Looking for a smartwatch packed with all those activity tracking features? Both Fitbit and Garmin are well known players in the fitness industry; but the Vivoactive and Blaze are debut attempts at creating a sporty smartwatch which still carries style away from the gym.
Though similar in looks, there’s plenty inside these two wearables to make them favourites in their own way. My recommendation is always to focus on the watch with features you’ll use towards your fitness goals.
No GPS on the Fitbit Blaze
Facepalm! It’s one feature which would have really made the Blaze an ultimate fitness companion. Maybe I care too much because I’m a runner. As with the Apple Watch, the Blaze only takes GPS data into your workout if you connect it to a smartphone. It means you can still measure speed and distance on your bouts, but it’s not practical to go on a tempo run carrying your phone and a watch.
GPS tracking is built within the Vivoactive, so if running is one of your main exercises, it may be the preferred smartwatch to pick. However, if you prefer Fitbit’s software, you could always opt for the Surge, which gives you GPS underneath a robust, sportier design.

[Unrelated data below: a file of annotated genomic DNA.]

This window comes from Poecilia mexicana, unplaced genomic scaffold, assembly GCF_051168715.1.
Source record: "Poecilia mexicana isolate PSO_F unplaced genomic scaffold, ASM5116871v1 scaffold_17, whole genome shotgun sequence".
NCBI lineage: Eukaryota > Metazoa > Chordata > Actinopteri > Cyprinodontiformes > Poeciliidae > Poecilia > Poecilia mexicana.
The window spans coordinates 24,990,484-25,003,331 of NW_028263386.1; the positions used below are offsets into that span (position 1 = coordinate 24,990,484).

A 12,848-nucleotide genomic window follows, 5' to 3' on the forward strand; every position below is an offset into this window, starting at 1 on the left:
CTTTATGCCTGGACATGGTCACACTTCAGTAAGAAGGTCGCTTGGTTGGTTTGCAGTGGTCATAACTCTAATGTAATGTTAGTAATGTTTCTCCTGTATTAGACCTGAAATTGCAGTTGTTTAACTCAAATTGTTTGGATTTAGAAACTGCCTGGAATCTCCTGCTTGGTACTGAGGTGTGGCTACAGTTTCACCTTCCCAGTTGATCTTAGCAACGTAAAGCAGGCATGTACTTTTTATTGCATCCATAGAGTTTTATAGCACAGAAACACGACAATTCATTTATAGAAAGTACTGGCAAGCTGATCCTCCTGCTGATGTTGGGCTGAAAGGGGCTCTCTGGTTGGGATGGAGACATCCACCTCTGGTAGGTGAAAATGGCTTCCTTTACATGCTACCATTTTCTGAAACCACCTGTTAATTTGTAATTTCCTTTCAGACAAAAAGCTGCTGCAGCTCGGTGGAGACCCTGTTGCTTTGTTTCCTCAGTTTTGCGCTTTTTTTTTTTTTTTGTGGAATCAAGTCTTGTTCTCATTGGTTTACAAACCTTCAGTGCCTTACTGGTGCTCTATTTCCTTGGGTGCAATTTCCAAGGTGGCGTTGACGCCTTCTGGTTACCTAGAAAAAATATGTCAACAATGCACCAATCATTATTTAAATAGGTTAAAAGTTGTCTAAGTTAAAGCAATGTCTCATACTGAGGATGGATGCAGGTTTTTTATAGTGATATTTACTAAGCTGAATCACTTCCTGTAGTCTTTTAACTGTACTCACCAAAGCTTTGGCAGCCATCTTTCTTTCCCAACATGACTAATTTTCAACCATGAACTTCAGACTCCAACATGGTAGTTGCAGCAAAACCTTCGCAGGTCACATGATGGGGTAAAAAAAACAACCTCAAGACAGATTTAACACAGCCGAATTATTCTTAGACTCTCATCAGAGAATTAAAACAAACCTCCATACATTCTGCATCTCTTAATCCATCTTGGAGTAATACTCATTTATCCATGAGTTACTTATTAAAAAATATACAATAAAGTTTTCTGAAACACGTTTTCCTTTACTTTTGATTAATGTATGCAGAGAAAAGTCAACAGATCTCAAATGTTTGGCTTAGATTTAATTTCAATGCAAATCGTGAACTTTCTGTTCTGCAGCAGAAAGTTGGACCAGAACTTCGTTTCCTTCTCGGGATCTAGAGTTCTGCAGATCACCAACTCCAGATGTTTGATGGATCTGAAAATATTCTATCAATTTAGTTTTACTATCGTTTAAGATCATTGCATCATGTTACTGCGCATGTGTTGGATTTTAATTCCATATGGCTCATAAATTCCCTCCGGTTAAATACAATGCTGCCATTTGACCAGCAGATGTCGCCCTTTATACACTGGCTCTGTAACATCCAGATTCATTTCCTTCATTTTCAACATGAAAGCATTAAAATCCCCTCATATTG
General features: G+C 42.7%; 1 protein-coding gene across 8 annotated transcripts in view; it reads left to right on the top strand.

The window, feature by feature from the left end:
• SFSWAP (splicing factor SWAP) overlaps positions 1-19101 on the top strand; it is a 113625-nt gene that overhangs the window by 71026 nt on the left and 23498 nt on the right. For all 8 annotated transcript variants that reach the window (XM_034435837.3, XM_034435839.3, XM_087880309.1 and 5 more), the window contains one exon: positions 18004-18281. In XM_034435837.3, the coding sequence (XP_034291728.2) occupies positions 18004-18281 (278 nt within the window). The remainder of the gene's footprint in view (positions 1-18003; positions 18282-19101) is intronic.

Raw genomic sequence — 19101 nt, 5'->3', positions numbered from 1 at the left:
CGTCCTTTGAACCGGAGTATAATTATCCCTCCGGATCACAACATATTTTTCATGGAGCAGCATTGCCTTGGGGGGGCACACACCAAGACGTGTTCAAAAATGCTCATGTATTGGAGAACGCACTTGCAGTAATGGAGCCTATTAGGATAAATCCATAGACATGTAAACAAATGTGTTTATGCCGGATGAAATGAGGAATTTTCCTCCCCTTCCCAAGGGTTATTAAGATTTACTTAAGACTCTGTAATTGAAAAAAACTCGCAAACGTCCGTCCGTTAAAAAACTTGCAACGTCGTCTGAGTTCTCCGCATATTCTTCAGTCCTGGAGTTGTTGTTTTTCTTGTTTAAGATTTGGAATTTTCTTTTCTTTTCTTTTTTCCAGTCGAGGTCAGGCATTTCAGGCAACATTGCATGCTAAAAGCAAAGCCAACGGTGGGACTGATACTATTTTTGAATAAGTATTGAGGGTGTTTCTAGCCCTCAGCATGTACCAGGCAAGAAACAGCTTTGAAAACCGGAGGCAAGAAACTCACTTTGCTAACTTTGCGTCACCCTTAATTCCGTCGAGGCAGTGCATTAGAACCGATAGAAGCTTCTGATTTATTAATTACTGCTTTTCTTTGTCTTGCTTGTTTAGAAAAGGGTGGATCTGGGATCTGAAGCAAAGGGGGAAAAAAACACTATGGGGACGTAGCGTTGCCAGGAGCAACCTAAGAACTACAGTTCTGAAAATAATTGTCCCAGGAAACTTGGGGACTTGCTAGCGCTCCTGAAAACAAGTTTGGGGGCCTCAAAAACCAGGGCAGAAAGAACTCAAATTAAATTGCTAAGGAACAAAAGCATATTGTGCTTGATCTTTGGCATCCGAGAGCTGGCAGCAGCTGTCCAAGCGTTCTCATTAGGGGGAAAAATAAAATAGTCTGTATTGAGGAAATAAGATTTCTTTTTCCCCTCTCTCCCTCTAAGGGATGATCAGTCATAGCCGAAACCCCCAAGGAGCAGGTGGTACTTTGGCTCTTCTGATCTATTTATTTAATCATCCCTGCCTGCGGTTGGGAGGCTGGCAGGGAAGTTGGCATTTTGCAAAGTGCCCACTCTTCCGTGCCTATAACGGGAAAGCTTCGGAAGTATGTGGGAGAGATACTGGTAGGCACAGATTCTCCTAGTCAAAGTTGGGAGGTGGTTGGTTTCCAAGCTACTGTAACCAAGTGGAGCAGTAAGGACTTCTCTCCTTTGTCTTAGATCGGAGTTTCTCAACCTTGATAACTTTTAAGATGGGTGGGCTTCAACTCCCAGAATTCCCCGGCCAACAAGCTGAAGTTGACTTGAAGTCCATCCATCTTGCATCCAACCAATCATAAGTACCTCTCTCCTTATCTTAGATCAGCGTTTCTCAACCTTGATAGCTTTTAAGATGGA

Wrist-based heart rate tracking on the Fitbit Blaze
Using PurePulse heart rate technology the Blaze collects continuous beats per minute data throughout the day; every 5 seconds during general use and every second during exercise. Shining an LED light into your wrist, the Blaze can detect as your capillaries expand and contract to the timing of your heart beat.
Heart Rate data is sectioned into three zones; Fat Burn, Cardio and Peak; each a higher intensity than the last to make it easier to train towards you’re goals. Wrist-based tracking is more practical when measuring lifestyle heart rate as there’s no need to put on a chest strap and you can get a flavour of your resting heart rate which is a valuable indicator in health status.
The Vivoactive is available to buy with a chest strap so can take your pulse but this is only for when you’re doing an activity. Given Garmin are now catering 24/7 wrist based HR tracking in their Forerunner 235 its pretty likely a Vivoactive 2 release could offer this if produced.
SmartTrack on the Blaze